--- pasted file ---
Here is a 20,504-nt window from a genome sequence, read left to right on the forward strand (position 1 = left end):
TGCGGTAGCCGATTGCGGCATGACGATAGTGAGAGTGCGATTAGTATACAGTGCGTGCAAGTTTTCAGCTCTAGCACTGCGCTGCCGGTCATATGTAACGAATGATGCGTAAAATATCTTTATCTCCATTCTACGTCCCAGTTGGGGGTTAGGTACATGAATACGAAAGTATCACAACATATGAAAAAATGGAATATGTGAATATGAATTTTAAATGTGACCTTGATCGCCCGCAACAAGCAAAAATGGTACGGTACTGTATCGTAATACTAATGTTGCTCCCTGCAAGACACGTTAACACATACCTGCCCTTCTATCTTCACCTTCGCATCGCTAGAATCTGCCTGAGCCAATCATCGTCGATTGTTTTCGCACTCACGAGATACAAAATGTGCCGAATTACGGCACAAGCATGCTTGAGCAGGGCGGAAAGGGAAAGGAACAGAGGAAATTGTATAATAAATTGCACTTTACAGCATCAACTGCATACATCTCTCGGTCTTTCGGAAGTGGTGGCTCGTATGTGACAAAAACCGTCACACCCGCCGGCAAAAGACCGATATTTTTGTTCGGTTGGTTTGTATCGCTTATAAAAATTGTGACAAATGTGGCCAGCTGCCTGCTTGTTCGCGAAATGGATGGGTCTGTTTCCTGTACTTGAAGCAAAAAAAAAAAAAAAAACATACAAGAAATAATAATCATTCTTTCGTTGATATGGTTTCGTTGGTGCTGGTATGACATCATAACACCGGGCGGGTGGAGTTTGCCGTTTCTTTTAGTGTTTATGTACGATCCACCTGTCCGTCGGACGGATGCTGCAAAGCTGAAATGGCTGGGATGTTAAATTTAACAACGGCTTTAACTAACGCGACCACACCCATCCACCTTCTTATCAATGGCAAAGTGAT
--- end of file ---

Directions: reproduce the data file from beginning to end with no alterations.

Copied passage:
Here is a 20,504-nt window from a genome sequence, read left to right on the forward strand (position 1 = left end):
TGCGGTAGCCGATTGCGGCATGACGATAGTGAGAGTGCGATTAGTATACAGTGCGTGCAAGTTTTCAGCTCTAGCACTGCGCTGCCGGTCATATGTAACGAATGATGCGTAAAATATCTTTATCTCCATTCTACGTCCCAGTTGGGGGTTAGGTACATGAATACGAAAGTATCACAACATATGAAAAAATGGAATATGTGAATATGAATTTTAAATGTGACCTTGATCGCCCGCAACAAGCAAAAATGGTACGGTACTGTATCGTAATACTAATGTTGCTCCCTGCAAGACACGTTAACACATACCTGCCCTTCTATCTTCACCTTCGCATCGCTAGAATCTGCCTGAGCCAATCATCGTCGATTGTTTTCGCACTCACGAGATACAAAATGTGCCGAATTACGGCACAAGCATGCTTGAGCAGGGCGGAAAGGGAAAGGAACAGAGGAAATTGTATAATAAATTGCACTTTACAGCATCAACTGCATACATCTCTCGGTCTTTCGGAAGTGGTGGCTCGTATGTGACAAAAACCGTCACACCCGCCGGCAAAAGACCGATATTTTTGTTCGGTTGGTTTGTATCGCTTATAAAAATTGTGACAAATGTGGCCAGCTGCCTGCTTGTTCGCGAAATGGATGGGTCTGTTTCCTGTACTTGAAGCAAAAAAAAAAAAAAAAACATACAAGAAATAATAATCATTCTTTCGTTGATATGGTTTCGTTGGTGCTGGTATGACATCATAACACCGGGCGGGTGGAGTTTGCCGTTTCTTTTAGTGTTTATGTACGATCCACCTGTCCGTCGGACGGATGCTGCAAAGCTGAAATGGCTGGGATGTTAAATTTAACAACGGCTTTAACTAACGCGACCACACCCATCCACCTTCTTATCAATGGCAAAGTGAT